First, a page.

Gun sales across the country are surging and in Florida, there have been several record-setting days in the past few weeks. Tallahassee-based Red Hills Arms is struggling to keep up with demand and its owners say as is the case with other gun stores, it's seeing a boom in first-time buyers.

The United States is still on the upswing when it comes to the number of COVID-19 infections and the increasing worry has people looking for information on the disease. But not all information being floated is legitimate. Florida A&M University epidemiologist Dr. Perry Brown discusses where people should turn for good information, and how to discern fact from fiction.

The Florida Department of Agriculture has announced more than 900 sites in the state that will be serving meals as schools shut down until March 30.  The initial list covers 30 of Florida's 67 counties, including Franklin, Gadsden and Leon in the Panhandle.

Former Tallahassee Mayor Andrew Gillum says he’s entering rehab days after Miami Beach police were called to a hotel room where a man overdosed on what appeared to be crystal meth and Gillum was present.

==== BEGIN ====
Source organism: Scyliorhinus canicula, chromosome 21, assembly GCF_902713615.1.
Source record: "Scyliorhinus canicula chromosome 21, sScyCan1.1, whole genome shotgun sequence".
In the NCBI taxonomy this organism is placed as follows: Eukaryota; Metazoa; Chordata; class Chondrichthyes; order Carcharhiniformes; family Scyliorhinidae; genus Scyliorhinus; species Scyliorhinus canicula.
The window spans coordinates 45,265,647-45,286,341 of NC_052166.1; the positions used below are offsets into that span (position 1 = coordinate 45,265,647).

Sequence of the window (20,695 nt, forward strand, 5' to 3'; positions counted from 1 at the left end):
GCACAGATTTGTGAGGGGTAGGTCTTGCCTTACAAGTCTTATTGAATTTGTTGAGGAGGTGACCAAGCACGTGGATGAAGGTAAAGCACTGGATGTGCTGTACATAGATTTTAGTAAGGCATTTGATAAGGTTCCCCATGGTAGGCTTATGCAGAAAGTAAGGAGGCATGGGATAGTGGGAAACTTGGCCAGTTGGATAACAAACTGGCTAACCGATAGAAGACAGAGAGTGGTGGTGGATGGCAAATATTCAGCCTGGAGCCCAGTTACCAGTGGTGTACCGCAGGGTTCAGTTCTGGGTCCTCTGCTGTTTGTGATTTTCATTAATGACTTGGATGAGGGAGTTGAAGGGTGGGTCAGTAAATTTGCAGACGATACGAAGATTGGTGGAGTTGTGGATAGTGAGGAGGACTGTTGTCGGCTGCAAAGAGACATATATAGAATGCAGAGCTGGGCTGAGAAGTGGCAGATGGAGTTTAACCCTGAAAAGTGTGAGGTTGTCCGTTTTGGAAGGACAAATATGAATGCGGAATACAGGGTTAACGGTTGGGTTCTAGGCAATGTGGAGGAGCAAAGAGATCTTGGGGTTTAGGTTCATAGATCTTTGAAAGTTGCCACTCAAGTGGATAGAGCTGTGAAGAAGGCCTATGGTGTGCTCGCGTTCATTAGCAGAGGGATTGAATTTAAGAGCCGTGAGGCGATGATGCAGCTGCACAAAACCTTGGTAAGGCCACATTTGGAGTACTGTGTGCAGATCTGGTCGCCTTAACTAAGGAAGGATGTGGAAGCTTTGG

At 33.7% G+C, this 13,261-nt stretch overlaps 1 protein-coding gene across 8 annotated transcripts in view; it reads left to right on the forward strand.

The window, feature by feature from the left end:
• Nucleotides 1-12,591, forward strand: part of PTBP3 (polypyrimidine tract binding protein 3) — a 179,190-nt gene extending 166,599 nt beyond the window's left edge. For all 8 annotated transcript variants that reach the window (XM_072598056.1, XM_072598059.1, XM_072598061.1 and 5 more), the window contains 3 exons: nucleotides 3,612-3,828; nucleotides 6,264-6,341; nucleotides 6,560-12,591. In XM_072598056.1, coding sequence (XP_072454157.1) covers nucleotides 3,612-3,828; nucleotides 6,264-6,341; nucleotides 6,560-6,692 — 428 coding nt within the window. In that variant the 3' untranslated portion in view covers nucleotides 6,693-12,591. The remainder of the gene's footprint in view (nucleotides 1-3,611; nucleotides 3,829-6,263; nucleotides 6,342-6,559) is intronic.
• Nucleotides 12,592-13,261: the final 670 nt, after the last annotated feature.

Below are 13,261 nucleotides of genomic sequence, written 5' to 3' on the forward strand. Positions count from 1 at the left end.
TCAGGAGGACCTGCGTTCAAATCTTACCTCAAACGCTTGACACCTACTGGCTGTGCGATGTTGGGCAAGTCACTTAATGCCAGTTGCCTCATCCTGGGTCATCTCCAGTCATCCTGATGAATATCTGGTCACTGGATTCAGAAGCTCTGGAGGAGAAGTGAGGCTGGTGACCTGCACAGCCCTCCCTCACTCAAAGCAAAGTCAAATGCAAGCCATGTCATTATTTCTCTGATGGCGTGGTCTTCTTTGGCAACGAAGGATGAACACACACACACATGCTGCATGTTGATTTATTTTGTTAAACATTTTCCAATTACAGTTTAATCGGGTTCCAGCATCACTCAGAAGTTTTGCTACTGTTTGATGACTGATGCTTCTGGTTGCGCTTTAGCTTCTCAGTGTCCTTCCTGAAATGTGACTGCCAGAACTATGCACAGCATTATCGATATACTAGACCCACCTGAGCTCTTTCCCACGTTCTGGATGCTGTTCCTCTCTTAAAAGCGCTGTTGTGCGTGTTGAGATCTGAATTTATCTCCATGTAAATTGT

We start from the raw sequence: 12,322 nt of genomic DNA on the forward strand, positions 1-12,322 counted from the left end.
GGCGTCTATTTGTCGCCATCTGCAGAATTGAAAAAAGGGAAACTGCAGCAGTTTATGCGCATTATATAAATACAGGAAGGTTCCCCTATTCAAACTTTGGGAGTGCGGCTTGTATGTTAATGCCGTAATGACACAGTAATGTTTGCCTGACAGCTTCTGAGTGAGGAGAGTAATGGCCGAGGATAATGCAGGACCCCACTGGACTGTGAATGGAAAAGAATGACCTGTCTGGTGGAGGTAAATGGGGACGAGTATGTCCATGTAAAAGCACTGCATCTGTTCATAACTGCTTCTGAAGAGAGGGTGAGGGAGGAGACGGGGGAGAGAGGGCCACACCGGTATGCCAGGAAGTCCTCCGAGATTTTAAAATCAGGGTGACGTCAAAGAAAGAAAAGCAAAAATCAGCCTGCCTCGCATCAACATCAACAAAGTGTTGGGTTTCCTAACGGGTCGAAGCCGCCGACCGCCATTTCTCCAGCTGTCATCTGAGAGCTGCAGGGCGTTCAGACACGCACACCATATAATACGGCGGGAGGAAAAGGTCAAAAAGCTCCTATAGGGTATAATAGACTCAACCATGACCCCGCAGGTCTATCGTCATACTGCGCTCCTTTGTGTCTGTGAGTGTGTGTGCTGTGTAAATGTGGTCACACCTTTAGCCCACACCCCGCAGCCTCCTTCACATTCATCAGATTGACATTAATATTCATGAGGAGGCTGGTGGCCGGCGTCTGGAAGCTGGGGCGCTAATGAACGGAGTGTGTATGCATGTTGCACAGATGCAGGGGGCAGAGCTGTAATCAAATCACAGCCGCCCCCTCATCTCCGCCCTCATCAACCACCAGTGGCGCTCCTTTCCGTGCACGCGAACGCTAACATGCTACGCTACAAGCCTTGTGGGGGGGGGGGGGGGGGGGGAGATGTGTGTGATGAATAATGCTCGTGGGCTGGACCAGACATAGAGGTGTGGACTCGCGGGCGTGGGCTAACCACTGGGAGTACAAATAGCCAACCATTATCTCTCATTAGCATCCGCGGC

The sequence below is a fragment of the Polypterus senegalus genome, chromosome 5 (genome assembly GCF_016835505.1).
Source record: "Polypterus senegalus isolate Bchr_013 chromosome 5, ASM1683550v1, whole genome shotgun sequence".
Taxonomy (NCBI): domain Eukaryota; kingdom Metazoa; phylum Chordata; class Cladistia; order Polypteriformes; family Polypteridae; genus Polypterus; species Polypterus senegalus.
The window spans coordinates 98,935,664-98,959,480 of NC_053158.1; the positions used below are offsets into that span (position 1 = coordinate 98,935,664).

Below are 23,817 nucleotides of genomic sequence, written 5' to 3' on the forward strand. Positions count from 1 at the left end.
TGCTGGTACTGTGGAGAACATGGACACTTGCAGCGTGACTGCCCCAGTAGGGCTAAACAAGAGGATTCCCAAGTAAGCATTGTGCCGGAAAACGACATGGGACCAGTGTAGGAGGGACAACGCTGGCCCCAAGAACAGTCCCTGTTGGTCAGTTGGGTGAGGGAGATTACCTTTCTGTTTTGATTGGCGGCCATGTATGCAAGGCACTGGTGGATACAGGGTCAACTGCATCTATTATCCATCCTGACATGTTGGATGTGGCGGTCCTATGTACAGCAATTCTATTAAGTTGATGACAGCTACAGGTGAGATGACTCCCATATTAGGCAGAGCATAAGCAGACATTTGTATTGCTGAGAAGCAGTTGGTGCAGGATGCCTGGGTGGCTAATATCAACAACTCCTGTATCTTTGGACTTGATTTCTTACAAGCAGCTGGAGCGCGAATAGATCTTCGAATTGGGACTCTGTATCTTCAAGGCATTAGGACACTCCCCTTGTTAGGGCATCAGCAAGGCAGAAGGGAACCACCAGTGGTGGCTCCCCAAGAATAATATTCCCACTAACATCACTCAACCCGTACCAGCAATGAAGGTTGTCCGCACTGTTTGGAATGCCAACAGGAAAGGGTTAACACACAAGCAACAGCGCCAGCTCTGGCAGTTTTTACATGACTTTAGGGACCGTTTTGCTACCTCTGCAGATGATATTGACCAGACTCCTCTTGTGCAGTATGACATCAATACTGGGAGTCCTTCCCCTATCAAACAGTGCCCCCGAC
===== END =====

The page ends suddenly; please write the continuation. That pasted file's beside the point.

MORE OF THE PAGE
Florida lawmakers have tried and failed to bring the former head of the Florida Coalition Against Domestic Violence in for questioning. The legislature has tried to deliver subpoena’s to Tiffany Carr in person and online, via twitter.  House leaders are now considering penalties that could include imprisonment.

The World Health Organization has formally declared the coronavirus a pandemic. The move comes as higher education officials have directed universities prepare to suspend in-person classes and shift toward online learning. As fears of contagion spread, Governor Ron DeSantis is now limiting access to nursing homes and assisted living facilities.

Florida will keep its 12 public universities—for now. Plans to merge Florida Polytechnic and New College of Florida into the University of Florida died Friday due to a lack of support in from the Senate.

The state of Florida will no longer contract with the Florida Coalition Against Domestic Violence. The Coalition’s former president is under investigation over how she was able to pay herself $7.5 million over a three-year period.